I had the opportunity of traveling to Belize on an EF Tours trip with my daughter Kinzey right after school let out this past spring. EF stands for Education First. They are a travel company that puts together tour packages for students wanting to learn about another culture or country firsthand.
While the price tag may cause a slight case of “sticker shock” at first glance, when you consider all it includes – flights, lodging, meals, tours, guides and insurance (not to mention any bus charters, boat rentals, pack mules) it is actually a very efficient and inexpensive way to travel.
The day after school let out, we flew into Belize City, Belize. For those not familiar with the location of this tiny independent country it is in Central America, bordered by Mexico on the northwest, by Guatemala on the southwest and the Caribbean Sea to the east.
It is famous for its Mayan ruins, its barrier reefs which includes the Great Blue Hole, and its islands, which are called cays. The mainland is only 180 miles long and about 68 miles wide, comparable to our states of New Hampshire or New Jersey in size.
Our itinerary began with a boat trip to the New River Lagoon to the Lamanai ruins, (Lamanai means “submerged crocodile”) named after the Mayan ruler Lord Smoking Shell who believed he was a descendent of the crocodile spirit.
The ruins dated to 1500 BC, and included three large pyramids, open plazas, the Mask Temple and the notorious Ball Court.
The Pok a Tok ball game was extremely difficult to master. The game is played with a solid rubber ball, weighing from 3 to 8 pounds, made from the local rubber trees. Using only forearms and hips the object was to hit the ball into a vertical ring attached high on the slanted side walls of the court. If the game was being played for religious significance the winners had the high honor of being decapitated and sacrificed to the gods.
Our tour continued with a visit to an abandoned sugar mill that the jungle was aggressively reclaiming, and we learned survival skills on a hike through the jungle which included the unique experience of snacking on termites. (Spoiler aler: they taste like a handful of sawdust but are easier to swallow.)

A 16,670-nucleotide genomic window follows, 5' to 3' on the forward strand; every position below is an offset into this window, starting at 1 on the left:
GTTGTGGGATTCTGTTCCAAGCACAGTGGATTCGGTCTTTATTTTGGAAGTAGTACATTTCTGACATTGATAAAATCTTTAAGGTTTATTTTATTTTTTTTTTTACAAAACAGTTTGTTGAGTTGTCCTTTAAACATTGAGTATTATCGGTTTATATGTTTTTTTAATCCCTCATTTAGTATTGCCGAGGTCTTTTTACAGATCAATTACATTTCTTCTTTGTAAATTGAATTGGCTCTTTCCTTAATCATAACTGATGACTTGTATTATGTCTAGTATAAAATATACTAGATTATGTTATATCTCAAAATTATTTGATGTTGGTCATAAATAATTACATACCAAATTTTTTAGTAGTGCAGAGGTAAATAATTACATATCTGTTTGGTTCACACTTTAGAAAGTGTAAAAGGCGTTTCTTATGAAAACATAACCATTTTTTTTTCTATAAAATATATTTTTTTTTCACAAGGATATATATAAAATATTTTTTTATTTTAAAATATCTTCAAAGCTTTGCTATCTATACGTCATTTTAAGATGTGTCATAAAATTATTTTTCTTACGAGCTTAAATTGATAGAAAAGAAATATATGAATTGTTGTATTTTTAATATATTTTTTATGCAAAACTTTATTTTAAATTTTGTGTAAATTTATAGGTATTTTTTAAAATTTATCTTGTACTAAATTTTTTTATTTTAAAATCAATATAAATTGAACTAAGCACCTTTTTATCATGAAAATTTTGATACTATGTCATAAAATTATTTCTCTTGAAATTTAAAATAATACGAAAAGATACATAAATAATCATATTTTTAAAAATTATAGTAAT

One enjoyable morning was spent strolling through the Belize Zoo, where all the animals are rescue animals that due to their injuries or extent of rehabilitation could not be returned to their own habitat.
We zoomed through the treetops of the jungle on ziplines along the banks of the Caves Branch River and floated on tubes through the hidden caves while bats collected in holes on the cave ceilings above us.
Our adventure continued with a visit to a local school, a stop at the Chaa Creek Natural History Center and Butterfly House and then a ferry ride to the Xunantunich (Stone Woman) Mayan Ruins.
Climbing the narrow stone steps to the top of the highest pyramid was not for the fainthearted. Crowding together on the narrow ledge at the top we could overlook most of the country and see both Mexico and Guatemala.
Our final adventures included a two-hour water taxi ride to Ambergris Caye where we snorkeled in the Hol Chan, the first marine reserve established in Central America.
Our snorkel sightings included two varieties of large sea turtles, an octopus hiding out among the seaweed, many varieties of beautiful, colorful fish and the highlight, a 5-foot-long Caribbean reef shark which Kinzey discovered first.
While she thought it was exciting to be near enough to touch a shark, I must admit, after too many episodes of “Shark Week,” I was not a fan of the up close and personal variety.
For a group of 27 kids and nine adults, everyone got along well with only a few issues of homesickness, roommate arguments and minor injuries. One night my assistance was requested to remove a green iguana with a long, striped tail, who had taken up residence in one of the girls’ rooms.
Knowing I was an animal lover they thought I wouldn’t mind grabbing it bare-handed and carrying it outside. I wasn’t quite that brave. I caught it by the tail, pulling gently, and with the help of a teacher we guided it out to the balcony with minimal contact.
The biggest surprise for me on the trip was seeing the large population of Amish and Mennonite that live in Belize. They migrated from the Netherlands to Mexico, then in 1958 a large contingent of them moved down to the colony of British Honduras, which changed its name to Belize in 1973 and peacefully gained its full independence in 1981.
The Mennonites (Amish in our culture) produce more than 85% of all the dairy and poultry production for the entire country. We saw many markets full of wagons and booths of their produce.
It was an incredible time, a journey packed full of adventure and information, and I highly recommend it to anyone that wants to see beyond the familiarity of cornfields and daily small-town life.